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Indian Ocean Debris May be from Malaysian Plane, Officials Say

The first physical signs of the disappeared Malaysian Airlines plane may have surfaced in the Indian Ocean, officials said.
By Moshe Cohen
First Publish: 3/20/2014, 7:47 AM

Malaysia Airlines
Malaysia Airlines
Reuters

Officials in Australia said that they had observed debris in the Indian Ocean that could be part of the wreckage of the Malaysian airliner that disappeared 12 days ago with 239 people on board. The debris was sighted using satellite imagery in an area of the Indian Ocean, about 1,500 miles off the coast of the Australian city of Perth.

"New and credible information has come to light in relation to the search for Malaysia Airlines Flight MH370 in the southern Indian Ocean," Australian Prime Minister Tony Abbott said Thursday. "The Australian Maritime Safety Authority (AMSA) has received information based on satellite imagery of objects possibly related to the search.”

Officials said that teams would be dispatched to the area to check the debris, which includes objects measured up to 78 feet long, consistent with what one would expect to find from an airplane. With that, one Australian rescue official said, “there is no confirmation yet. We have been in the search and rescue business for a long time, and often what we think we see on satellite images is often something else.”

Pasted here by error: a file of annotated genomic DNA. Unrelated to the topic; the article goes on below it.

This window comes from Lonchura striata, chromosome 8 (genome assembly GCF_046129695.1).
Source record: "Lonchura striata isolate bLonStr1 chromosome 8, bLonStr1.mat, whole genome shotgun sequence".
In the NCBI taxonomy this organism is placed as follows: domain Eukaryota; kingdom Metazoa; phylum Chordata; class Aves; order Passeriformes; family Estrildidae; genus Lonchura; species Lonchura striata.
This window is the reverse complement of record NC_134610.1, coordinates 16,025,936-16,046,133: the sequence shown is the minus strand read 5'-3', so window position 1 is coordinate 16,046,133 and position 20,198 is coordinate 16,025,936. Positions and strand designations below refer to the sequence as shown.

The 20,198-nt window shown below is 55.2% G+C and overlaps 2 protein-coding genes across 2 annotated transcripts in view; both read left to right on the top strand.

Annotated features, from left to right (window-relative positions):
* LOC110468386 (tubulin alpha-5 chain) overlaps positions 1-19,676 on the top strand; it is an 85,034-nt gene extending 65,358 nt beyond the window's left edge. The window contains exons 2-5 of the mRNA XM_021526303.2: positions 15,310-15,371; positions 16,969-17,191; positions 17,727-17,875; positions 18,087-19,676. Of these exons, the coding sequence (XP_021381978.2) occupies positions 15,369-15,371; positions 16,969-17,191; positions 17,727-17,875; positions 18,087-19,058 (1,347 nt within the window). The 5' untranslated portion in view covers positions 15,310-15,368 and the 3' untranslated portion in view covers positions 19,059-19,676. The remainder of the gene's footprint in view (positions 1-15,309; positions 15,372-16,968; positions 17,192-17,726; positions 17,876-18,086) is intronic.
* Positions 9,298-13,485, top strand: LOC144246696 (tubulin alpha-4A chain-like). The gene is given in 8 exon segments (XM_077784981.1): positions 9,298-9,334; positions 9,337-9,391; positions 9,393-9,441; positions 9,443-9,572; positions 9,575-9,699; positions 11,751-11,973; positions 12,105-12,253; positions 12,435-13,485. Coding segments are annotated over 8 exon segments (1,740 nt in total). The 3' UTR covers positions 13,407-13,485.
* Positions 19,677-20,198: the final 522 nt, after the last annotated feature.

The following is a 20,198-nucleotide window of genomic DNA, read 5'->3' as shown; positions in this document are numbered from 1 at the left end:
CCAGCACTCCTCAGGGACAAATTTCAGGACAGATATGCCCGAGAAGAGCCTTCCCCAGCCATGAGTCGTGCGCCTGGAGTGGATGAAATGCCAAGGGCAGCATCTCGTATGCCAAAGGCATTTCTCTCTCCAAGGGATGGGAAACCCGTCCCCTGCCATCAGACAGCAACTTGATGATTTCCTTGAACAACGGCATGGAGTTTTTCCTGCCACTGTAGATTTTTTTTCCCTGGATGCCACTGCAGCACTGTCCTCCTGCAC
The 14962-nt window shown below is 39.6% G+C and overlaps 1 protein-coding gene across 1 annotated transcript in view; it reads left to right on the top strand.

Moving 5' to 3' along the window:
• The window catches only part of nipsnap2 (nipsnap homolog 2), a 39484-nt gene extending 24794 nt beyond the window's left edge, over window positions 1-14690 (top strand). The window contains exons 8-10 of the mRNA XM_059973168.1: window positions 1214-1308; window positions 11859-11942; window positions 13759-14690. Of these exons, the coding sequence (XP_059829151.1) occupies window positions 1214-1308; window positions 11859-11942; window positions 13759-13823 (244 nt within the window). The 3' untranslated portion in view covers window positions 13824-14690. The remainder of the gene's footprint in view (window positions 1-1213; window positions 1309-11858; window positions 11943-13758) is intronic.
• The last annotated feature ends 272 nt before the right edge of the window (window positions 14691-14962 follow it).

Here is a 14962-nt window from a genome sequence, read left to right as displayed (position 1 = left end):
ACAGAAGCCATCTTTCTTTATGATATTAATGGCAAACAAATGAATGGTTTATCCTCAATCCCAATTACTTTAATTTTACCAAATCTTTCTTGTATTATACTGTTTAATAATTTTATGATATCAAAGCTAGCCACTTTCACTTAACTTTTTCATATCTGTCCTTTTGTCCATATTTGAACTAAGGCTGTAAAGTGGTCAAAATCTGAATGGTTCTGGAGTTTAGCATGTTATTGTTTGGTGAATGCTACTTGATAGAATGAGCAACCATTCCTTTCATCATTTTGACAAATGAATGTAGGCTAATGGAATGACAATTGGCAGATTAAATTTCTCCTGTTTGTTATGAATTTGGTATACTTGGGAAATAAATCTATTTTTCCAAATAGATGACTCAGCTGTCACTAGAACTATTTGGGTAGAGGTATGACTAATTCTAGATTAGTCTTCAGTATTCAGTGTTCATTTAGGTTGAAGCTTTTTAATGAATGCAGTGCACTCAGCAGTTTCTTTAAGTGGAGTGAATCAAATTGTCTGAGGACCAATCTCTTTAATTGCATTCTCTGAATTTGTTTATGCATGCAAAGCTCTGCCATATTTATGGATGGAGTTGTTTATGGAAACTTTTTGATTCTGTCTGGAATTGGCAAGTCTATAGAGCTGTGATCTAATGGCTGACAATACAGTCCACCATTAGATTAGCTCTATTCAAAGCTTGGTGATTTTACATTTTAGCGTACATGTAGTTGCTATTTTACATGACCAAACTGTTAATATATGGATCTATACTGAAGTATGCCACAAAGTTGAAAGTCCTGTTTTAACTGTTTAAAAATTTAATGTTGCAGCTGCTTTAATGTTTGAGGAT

Malaysia Airlines flight 370 disappeared without on March 8, generating a range of theories as to its fate – from hijacking to crashing to being diverted for use in a terror attack, possibly against Israel. On Wednesday, it was revealed that crucial files had been deleted from the pilots' flight simulators sometime before takeoff, leading to further speculation on the plane's fate, with the New York Times saying that the e Federal Bureau of Investigation (FBI) has been brought in to aid the ongoing search for the missing plane.

The FBI is expected to relay the contents of the simulator's hard drive back to experts in the US to speed the investigative process. So far, the intelligence organization has also conducted extensive background checks on passengers with connections to the US and Europe, as well as the pilots and the two Iranian nationals who used stolen passports to board the plane.

On Wednesday, President Barack Obama said that finding the plane was a “top priority” for the U.S. and the dozens of countries involved in the search. We have put every resource we have available at the disposal of the search process," Obama said. "There's been close cooperation with the Malaysian government... anybody who typically deals with anything related to our aviation system is available."